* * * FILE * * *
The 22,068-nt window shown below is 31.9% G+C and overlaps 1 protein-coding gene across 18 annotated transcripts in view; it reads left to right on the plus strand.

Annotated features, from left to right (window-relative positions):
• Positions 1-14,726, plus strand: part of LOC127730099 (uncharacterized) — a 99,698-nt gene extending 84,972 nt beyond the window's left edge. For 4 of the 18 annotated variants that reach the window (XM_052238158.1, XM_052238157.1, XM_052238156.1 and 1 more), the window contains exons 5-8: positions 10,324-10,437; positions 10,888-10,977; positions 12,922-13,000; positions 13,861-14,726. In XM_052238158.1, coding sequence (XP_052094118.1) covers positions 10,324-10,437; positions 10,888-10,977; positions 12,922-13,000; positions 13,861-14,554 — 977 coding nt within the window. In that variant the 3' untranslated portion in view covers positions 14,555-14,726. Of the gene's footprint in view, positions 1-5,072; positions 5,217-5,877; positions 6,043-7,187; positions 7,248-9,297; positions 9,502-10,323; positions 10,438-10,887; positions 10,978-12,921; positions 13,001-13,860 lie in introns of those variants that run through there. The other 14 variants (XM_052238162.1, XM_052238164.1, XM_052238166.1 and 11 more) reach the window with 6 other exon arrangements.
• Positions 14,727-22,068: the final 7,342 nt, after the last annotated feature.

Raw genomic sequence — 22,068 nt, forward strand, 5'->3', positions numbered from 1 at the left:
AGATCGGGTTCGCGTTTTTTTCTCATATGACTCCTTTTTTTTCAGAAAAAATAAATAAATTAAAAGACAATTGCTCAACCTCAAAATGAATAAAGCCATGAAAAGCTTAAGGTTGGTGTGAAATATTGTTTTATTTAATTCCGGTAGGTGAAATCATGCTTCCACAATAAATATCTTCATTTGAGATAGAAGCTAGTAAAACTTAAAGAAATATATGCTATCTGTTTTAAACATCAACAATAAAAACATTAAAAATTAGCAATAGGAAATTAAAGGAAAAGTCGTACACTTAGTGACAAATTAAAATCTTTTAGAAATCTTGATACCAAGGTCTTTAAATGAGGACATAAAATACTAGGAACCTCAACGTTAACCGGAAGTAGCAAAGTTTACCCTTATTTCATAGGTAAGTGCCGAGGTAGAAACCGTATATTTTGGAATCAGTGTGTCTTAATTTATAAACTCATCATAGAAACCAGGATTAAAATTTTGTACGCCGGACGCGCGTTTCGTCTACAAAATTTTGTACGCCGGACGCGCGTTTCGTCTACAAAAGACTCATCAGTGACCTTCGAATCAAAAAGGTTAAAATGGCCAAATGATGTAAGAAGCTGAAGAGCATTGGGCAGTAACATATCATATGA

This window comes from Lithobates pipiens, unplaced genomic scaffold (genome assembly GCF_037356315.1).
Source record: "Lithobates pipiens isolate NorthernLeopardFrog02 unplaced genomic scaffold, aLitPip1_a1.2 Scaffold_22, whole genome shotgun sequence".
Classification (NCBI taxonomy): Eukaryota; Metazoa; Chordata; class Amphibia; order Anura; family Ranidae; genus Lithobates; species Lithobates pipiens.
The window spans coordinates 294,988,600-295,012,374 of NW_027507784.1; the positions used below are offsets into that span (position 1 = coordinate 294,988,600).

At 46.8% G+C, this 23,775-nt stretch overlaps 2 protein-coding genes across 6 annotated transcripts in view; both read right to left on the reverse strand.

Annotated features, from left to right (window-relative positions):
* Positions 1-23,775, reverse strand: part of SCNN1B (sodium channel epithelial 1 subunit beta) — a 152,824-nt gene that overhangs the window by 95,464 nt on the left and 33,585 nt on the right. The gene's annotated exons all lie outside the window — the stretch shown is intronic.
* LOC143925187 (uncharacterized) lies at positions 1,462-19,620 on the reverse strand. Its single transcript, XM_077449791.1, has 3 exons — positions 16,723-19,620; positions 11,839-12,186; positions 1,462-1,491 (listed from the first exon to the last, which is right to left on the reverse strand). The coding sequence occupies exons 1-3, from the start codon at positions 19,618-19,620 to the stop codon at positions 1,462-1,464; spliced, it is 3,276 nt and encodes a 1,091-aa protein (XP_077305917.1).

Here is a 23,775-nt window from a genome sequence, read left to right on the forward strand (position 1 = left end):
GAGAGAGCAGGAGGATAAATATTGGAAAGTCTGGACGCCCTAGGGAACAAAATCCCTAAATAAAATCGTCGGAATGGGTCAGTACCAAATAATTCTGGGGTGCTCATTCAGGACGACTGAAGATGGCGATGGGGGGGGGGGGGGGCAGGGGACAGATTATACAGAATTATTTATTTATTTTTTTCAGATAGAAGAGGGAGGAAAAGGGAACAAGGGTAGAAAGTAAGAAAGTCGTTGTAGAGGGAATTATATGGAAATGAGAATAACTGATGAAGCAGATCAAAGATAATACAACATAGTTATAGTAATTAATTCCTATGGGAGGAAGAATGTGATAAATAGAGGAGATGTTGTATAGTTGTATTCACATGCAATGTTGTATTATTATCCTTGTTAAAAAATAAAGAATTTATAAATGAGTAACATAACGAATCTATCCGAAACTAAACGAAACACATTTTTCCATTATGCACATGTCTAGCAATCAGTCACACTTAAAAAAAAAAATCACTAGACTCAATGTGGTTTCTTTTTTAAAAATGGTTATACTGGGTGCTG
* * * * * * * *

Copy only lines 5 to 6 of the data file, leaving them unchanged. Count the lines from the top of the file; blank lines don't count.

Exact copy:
Raw genomic sequence — 22,068 nt, forward strand, 5'->3', positions numbered from 1 at the left:
AGATCGGGTTCGCGTTTTTTTCTCATATGACTCCTTTTTTTTCAGAAAAAATAAATAAATTAAAAGACAATTGCTCAACCTCAAAATGAATAAAGCCATGAAAAGCTTAAGGTTGGTGTGAAATATTGTTTTATTTAATTCCGGTAGGTGAAATCATGCTTCCACAATAAATATCTTCATTTGAGATAGAAGCTAGTAAAACTTAAAGAAATATATGCTATCTGTTTTAAACATCAACAATAAAAACATTAAAAATTAGCAATAGGAAATTAAAGGAAAAGTCGTACACTTAGTGACAAATTAAAATCTTTTAGAAATCTTGATACCAAGGTCTTTAAATGAGGACATAAAATACTAGGAACCTCAACGTTAACCGGAAGTAGCAAAGTTTACCCTTATTTCATAGGTAAGTGCCGAGGTAGAAACCGTATATTTTGGAATCAGTGTGTCTTAATTTATAAACTCATCATAGAAACCAGGATTAAAATTTTGTACGCCGGACGCGCGTTTCGTCTACAAAATTTTGTACGCCGGACGCGCGTTTCGTCTACAAAAGACTCATCAGTGACCTTCGAATCAAAAAGGTTAAAATGGCCAAATGATGTAAGAAGCTGAAGAGCATTGGGCAGTAACATATCATATGA